9. 9. People ask me if their business should be using social media<br />And I say, I don’t know, is there more business near the freeway?<br />9<br />
  10. 10. 10<br />Outbound mktg is a $1TT machine. Each niche = a full industry. We&apos;re rewarded for storytelling/ intrusion/repetition. Unchanged in 150 yrs.<br />9:30 AM Jan 28 from PowerPoint<br />
  11. 11. Back in the day<br />Limited product choice<br />Limited media channels<br />Longer brand interactions<br />Higher barriers to entry<br />(?)<br />11<br />
  12. 12. Back in the day<br />Limited product choice<br />Limited media channels<br />Longer brand interactions<br />Higher barriers to entry<br />(?)<br />12<br />
  13. 13. Back in the day<br />Limited product choice<br />Limited media channels<br />Longer brand interactions<br />Higher barriers to entry<br />(?)<br />13<br />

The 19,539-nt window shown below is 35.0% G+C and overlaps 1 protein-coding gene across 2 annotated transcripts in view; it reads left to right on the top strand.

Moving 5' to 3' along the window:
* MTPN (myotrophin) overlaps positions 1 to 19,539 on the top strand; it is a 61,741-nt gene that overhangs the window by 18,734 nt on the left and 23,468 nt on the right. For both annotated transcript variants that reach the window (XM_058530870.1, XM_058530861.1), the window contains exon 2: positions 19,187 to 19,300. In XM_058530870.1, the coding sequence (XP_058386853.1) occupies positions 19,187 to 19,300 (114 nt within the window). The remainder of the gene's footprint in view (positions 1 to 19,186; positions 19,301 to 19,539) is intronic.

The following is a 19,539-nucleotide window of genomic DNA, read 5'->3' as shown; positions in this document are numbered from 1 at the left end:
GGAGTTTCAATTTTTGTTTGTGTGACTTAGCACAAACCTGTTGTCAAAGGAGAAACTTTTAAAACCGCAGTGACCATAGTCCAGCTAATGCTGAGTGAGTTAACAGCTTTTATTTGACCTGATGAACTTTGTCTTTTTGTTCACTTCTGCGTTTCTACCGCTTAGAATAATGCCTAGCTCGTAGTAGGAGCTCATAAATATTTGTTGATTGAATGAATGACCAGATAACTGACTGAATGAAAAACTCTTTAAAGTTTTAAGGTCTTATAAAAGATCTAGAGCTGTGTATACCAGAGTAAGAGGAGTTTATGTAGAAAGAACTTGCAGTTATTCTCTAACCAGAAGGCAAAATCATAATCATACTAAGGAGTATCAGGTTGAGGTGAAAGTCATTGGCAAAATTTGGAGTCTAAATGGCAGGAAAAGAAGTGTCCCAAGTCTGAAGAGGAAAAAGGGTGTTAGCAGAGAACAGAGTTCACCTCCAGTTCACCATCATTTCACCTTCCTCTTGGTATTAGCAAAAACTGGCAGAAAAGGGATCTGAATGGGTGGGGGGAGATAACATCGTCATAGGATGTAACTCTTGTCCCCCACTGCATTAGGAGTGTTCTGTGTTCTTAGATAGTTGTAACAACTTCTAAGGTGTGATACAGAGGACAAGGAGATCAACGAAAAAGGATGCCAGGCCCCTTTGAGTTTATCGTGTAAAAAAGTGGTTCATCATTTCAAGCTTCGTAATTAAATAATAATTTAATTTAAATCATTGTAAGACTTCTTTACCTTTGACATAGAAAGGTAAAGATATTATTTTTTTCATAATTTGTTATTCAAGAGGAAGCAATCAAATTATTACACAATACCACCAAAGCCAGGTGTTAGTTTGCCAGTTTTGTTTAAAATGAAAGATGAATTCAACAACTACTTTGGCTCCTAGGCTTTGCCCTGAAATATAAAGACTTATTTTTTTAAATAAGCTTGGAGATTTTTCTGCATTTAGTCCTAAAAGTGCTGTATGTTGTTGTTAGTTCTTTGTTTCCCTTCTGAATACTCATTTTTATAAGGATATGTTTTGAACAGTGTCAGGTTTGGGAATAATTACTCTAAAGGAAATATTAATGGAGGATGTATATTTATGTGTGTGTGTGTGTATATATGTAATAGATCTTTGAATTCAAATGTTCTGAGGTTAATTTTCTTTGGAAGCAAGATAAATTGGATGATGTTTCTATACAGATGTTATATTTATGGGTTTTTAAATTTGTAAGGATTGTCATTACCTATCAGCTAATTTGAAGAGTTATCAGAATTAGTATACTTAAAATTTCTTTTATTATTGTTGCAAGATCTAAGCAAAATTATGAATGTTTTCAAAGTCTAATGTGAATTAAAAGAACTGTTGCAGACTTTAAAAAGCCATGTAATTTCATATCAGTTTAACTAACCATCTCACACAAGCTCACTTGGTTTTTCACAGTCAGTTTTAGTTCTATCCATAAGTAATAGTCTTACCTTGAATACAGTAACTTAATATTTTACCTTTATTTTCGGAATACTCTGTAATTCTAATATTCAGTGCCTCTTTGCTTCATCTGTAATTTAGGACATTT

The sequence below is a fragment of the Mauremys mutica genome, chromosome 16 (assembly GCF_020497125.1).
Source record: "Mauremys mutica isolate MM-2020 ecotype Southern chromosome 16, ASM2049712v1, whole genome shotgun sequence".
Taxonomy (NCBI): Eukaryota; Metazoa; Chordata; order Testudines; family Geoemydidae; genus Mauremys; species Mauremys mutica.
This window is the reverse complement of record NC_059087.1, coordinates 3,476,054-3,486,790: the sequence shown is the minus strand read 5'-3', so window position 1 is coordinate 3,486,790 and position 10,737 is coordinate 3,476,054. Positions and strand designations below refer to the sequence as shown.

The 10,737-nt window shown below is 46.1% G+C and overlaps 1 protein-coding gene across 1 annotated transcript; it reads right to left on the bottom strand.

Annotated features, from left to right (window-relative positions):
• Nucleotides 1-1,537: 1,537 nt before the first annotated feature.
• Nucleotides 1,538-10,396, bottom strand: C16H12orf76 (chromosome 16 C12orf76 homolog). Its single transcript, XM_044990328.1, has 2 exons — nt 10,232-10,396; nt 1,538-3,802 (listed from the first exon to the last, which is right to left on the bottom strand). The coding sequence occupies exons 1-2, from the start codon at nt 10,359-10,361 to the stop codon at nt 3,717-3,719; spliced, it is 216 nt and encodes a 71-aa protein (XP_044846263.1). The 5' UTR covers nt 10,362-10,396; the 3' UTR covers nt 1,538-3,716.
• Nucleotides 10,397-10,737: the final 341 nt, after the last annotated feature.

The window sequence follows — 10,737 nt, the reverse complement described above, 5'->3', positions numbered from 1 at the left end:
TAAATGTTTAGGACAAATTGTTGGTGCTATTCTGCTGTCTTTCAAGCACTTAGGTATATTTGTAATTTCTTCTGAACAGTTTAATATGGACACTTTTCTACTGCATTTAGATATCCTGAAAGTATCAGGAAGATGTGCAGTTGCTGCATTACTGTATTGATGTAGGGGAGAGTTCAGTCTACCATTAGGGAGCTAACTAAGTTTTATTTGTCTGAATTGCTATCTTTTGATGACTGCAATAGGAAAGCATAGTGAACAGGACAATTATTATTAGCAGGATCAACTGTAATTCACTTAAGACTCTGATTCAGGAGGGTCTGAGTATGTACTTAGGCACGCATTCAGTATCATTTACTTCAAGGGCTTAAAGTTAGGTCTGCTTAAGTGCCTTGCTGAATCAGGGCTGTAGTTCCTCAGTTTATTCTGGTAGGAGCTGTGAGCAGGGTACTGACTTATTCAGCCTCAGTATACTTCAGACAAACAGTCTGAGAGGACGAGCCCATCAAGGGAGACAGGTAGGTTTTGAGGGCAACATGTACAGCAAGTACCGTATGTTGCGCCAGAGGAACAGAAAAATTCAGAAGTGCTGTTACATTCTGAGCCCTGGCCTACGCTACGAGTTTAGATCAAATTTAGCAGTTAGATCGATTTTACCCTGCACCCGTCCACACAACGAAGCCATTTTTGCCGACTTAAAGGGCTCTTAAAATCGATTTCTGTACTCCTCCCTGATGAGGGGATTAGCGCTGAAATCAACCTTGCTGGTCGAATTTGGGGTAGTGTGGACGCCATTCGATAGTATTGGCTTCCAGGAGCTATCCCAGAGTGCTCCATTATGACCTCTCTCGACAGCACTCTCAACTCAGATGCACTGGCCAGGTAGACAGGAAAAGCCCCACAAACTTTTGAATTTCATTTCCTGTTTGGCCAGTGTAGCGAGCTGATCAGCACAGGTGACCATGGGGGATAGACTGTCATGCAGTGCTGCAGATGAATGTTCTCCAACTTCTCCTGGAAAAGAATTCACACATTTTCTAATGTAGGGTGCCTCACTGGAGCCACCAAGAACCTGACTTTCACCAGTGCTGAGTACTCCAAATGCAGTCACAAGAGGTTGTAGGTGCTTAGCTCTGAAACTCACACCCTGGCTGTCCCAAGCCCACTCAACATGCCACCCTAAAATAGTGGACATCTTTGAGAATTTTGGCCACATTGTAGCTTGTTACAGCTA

14. 14. Customer shifts<br />14<br />
  15. 15. 91%OF PEOPLE GLOBALLY WILL BUY FROM COMPANIES BASED ON TRUST<br />15<br />77%PEOPLE WHO REFUSE TO BUY FROM COMPANIES THEY DISTRUST<br />
  16. 16. MARKETING OFTEN STUCK IN THE PAST<br />16<br />
  17. 17. 17<br />
  18. 18. $15K ON DIRECT MAIL = 200 NEW CUSTOMERS$7,500 ON OUTDOOR = 300 NEW CUSTOMERS$0 ON TWITTER = 1800 NEW CUSTOMERSBUSINESS GROWTH: $4MM -&gt; $50MM IN 3 YRS<br />18<br />
  19. 19. 2,000,000 IMPRESSIONS2,300 NEW ACCOUNTS$4,000,000 IN NEW DEPOSITS<br />19<br />
  20. 20. 20<br />GROWING REVENUE IS NOT ABOUT TAGLINES, LOGOS, INTRUSION OR HANDWAVING. IT’S ABOUT USING YOUR MARKETING EFFORTS TO GAIN TRUST.<br />